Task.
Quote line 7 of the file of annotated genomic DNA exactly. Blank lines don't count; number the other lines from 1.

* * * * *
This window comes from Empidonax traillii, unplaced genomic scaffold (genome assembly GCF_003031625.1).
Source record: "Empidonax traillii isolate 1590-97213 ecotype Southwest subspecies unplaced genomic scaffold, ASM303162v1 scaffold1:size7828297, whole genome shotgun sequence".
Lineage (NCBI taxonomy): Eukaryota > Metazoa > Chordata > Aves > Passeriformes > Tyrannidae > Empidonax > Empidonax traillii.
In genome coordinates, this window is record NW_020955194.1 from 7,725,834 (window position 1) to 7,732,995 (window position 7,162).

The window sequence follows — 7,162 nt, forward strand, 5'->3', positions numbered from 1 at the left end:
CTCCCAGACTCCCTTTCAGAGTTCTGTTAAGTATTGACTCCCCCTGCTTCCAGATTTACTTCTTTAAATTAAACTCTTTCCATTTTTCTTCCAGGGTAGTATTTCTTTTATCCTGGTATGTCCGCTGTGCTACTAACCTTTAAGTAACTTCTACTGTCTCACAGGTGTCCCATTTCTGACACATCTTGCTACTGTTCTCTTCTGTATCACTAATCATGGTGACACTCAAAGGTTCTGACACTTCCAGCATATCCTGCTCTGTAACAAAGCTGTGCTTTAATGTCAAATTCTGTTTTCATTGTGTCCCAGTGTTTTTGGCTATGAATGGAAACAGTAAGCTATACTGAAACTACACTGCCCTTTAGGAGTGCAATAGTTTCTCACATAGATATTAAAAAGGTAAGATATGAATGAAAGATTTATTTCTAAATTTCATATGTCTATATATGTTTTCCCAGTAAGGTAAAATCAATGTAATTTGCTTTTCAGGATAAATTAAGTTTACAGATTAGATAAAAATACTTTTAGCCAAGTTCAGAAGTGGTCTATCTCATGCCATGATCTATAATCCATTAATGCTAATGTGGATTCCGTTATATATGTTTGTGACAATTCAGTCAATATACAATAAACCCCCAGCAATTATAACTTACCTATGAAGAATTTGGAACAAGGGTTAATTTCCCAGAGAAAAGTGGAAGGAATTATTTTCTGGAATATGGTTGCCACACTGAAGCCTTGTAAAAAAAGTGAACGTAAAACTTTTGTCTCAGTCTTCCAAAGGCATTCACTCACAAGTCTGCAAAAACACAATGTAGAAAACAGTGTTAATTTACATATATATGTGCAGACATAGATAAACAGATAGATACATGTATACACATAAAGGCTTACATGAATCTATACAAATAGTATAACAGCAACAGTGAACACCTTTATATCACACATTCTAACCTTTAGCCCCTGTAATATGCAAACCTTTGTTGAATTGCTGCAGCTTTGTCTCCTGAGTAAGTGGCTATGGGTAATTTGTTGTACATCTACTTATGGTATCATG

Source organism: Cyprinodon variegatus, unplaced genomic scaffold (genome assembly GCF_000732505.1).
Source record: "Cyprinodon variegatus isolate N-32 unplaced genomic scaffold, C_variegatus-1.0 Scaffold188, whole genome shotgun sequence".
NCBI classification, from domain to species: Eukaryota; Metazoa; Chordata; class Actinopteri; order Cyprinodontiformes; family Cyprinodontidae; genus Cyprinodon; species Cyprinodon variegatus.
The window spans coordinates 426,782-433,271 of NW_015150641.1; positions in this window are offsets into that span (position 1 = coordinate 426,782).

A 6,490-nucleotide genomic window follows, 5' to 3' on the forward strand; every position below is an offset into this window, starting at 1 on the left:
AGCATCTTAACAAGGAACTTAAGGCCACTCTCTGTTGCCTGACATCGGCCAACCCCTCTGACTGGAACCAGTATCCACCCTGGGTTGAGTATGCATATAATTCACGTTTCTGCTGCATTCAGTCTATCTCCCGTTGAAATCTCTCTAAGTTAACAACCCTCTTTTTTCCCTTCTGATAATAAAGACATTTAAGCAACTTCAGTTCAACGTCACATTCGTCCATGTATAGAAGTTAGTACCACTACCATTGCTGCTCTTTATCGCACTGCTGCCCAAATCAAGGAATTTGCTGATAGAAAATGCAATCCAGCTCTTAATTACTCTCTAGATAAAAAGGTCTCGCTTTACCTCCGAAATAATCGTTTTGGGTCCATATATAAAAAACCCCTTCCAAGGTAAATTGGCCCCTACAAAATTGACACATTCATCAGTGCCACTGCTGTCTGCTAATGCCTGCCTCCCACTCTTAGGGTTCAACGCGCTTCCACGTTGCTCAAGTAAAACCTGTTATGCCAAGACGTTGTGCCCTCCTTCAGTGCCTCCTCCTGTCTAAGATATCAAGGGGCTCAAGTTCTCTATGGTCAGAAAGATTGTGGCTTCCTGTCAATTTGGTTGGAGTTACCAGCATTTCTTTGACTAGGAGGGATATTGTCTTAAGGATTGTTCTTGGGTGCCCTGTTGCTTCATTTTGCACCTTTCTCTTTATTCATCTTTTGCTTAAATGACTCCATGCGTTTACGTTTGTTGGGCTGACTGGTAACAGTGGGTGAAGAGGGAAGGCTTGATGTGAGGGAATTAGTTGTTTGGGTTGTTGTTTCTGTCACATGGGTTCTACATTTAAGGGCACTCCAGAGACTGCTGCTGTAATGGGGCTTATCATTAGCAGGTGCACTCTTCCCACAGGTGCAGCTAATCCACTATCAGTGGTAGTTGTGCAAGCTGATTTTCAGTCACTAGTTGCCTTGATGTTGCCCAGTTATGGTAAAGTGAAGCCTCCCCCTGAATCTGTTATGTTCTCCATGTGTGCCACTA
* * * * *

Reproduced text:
Source organism: Cyprinodon variegatus, unplaced genomic scaffold (genome assembly GCF_000732505.1).